• A preferred embodiment of the present invention is illustrated in FIG. 1. In this embodiment, a varicocele above the left testicle is closed using radiation. Catheter 101 is inserted through the front of a patient's leg into right femoral vein 103. The distal end of catheter 101 is advanced through right femoral vein 103 and through left internal spermatic vein 105 to a position near varicocele 107 above left testicle 109. Next, fiber 111 is inserted into catheter 101 and advanced until distal end 113 of fiber 111 has advanced a predetermined distance from the distal end of catheter 101. A radiation source is then activated and radiation 115 closes off the veins of varicocele 107. Fiber 113 is then withdrawn and catheter 101 may be withdrawn or used in an angiography to confirm that the varicocele has been effectively closed.
  • The present invention is not merely limited to varicocele and female pelvic varices treatment. Oesophageal varices may also be treated successfully using the method of the present invention. Oesophageal varices are enlarged veins on the lining of the esophagus that are prone to bleeding. They are life-threatening, and can be fatal in up to 50% of patients. They usually appear in patients with severe liver disease. For treatment of this indication, the method of the present invention is similar to that described above for varicoceles and female pelvic varices. In this embodiment, the catheter is inserted into the portal vein and advanced to a point proximate to the varices. Radiation as indicated above is applied to close off the vein.
  • The present invention is further illustrated by the following example, but is not limited thereby.
  • EXAMPLE 1 Treatment of a Varicocele Above the Left Testicle
  • The present invention is very effective for treating varicoceles in the spermatic cord above the testicle. In one example, in this case for a varicocele above the left testicle of a patient, a catheter is inserted into the right femoral vein and advanced so that the distal end of the catheter is approximately 1 cm from the site the desired site of embolization. X-ray imaging and angiography are performed to visualize this step and aid insertion.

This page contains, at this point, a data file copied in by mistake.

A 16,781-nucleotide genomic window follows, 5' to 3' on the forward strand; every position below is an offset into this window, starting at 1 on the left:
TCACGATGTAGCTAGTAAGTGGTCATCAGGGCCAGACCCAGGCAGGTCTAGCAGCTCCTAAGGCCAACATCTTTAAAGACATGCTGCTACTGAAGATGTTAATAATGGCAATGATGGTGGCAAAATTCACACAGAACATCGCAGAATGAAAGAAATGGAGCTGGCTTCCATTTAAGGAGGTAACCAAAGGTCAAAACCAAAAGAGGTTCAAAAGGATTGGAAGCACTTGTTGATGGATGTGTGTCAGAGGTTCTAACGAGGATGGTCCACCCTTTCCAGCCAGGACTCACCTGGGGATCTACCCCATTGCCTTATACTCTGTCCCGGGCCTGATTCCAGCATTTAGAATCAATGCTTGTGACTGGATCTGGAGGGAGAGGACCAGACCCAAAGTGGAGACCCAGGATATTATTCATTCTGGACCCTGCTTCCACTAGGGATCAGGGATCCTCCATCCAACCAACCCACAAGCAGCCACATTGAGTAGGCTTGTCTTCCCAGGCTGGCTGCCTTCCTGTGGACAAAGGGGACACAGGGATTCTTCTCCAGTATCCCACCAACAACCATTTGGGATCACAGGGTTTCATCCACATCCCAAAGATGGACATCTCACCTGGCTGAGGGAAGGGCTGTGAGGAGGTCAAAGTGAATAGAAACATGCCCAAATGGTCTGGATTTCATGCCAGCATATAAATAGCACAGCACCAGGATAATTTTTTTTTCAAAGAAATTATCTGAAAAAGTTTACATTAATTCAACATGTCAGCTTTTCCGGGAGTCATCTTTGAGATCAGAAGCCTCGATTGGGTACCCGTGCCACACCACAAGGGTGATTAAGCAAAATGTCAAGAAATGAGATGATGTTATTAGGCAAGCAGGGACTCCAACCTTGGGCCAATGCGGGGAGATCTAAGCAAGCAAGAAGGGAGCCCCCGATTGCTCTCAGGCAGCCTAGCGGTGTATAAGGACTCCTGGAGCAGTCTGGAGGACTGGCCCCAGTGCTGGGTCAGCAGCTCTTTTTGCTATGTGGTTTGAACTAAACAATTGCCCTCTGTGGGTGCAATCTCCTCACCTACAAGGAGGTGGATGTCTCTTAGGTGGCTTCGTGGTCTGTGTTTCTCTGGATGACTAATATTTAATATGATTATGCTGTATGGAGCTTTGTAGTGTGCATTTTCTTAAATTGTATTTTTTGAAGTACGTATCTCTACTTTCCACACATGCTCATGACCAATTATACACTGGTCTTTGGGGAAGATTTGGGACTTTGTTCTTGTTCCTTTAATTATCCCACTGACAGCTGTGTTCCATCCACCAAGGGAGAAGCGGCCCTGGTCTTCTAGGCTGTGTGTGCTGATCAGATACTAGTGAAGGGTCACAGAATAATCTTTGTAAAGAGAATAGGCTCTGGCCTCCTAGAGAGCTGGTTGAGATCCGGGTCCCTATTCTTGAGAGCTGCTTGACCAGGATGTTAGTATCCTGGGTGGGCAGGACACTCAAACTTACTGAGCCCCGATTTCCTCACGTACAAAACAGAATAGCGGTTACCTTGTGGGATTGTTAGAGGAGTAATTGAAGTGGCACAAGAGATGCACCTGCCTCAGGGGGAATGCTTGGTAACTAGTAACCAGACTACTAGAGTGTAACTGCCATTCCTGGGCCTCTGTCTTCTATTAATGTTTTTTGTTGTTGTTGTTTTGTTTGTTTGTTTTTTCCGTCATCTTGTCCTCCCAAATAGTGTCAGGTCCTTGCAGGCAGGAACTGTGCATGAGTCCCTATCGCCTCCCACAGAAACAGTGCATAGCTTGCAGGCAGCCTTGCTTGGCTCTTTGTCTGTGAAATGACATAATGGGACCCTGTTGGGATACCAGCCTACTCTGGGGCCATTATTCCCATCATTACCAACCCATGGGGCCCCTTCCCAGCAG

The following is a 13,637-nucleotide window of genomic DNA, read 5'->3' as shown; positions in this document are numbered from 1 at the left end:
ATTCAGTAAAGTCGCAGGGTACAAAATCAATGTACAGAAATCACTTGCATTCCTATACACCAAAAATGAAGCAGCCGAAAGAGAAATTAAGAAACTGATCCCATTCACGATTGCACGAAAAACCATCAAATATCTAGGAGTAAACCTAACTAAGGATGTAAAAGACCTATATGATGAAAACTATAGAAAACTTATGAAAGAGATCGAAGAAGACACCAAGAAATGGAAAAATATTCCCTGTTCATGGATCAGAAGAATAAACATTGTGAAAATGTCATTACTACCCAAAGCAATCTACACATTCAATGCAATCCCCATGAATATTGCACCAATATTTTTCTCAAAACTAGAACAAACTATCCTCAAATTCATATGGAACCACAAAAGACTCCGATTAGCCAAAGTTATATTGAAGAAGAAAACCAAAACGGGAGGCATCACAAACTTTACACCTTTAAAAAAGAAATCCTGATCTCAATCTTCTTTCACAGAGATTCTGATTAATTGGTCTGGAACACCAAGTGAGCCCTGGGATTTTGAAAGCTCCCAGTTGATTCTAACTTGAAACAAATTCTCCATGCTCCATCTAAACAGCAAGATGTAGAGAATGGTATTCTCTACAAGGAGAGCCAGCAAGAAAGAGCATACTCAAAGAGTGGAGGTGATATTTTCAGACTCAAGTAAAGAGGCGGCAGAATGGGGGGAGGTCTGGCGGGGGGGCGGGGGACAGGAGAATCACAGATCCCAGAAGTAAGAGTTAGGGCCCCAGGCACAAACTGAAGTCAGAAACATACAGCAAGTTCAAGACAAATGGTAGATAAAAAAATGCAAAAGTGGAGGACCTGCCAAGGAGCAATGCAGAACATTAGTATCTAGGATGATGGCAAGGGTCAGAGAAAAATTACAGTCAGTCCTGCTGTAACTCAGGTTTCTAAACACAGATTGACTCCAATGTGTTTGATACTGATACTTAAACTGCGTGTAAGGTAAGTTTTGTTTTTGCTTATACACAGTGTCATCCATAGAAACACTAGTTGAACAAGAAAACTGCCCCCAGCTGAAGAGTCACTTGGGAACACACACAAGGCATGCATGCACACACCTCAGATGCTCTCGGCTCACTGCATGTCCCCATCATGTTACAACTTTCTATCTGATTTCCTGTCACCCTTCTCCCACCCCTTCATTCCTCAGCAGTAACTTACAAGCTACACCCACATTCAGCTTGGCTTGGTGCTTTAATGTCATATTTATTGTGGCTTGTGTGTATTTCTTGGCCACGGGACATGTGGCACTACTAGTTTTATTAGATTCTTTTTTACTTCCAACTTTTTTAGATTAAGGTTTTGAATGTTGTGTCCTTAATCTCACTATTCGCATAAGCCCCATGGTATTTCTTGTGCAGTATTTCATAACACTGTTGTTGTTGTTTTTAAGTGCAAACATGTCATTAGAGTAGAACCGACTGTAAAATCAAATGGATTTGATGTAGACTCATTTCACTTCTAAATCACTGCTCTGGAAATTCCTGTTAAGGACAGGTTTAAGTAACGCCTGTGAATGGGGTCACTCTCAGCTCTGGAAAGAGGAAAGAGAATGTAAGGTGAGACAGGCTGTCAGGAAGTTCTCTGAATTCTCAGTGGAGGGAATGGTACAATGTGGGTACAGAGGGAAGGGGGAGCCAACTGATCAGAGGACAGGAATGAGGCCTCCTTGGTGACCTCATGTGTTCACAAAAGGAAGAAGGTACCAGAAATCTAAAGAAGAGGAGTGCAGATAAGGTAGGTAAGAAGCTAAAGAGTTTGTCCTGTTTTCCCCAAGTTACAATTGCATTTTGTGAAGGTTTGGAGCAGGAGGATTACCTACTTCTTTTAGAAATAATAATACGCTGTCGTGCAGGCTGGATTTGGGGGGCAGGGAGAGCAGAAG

• A 400 micron optical fiber is coupled to a 980 nm diode laser and the fiber is advanced through the catheter until its distal end extends 1 cm from the distal end of the catheter. The fiber/catheter is fitted with a locking mechanism so that the fiber can be properly extended without further visualization or measurement.
  • The diode laser is activated with a power of 4-5 W, and radiation is applied in a series of pulses. Each pulse length is between 1 and 1.5 seconds long, separated by a span of 1 second between each pulse. Total irradiation time, or total time in which the laser is lion”, is between 15-30 seconds, depending on the length of the vein treated.
  • Having described preferred embodiments of the invention with reference to the accompanying drawings, it is to be understood that the invention is not limited to the precise embodiments, and that various changes and modifications may be effected therein by those skilled in the art without departing from the scope or spirit of the invention as defined in the appended claims.

Claims (12)

1. A method for the treatment of varices, comprising the steps of:
a. inserting a catheter into a blood vessel and advancing a distal end of said catheter to a position proximate to at least one varix;
b. inserting an optical waveguide, whose proximal end is connected to a radiation source and whose distal end comprises a radiation distribution means, into said catheter;
c. advancing said distal end of said waveguide through said distal end of said catheter to a predetermined point near said at least one varix;
d. irradiating said varix with radiation from said radiation source so as to cause closure of said at least one varix.
2. The method for treatment of varices according to claim 1, wherein said waveguide is selected from the group consisting of an optical fiber and an optical fiber bundle.
3. The method for treatment of varices according to claim 1, wherein said at least one varix is selected from the group consisting of a varicocele, a female pelvic varix, and an oesophageal varix.
4. The method for treatment of varices according to claim 1, wherein said radiation distribution device is selected from a group consisting of a bare fiber tip and a diffuser.
5. The method for treatment of varices according to claim 1, wherein said radiation source is selected from a group consisting of a diode laser and a diode laser array.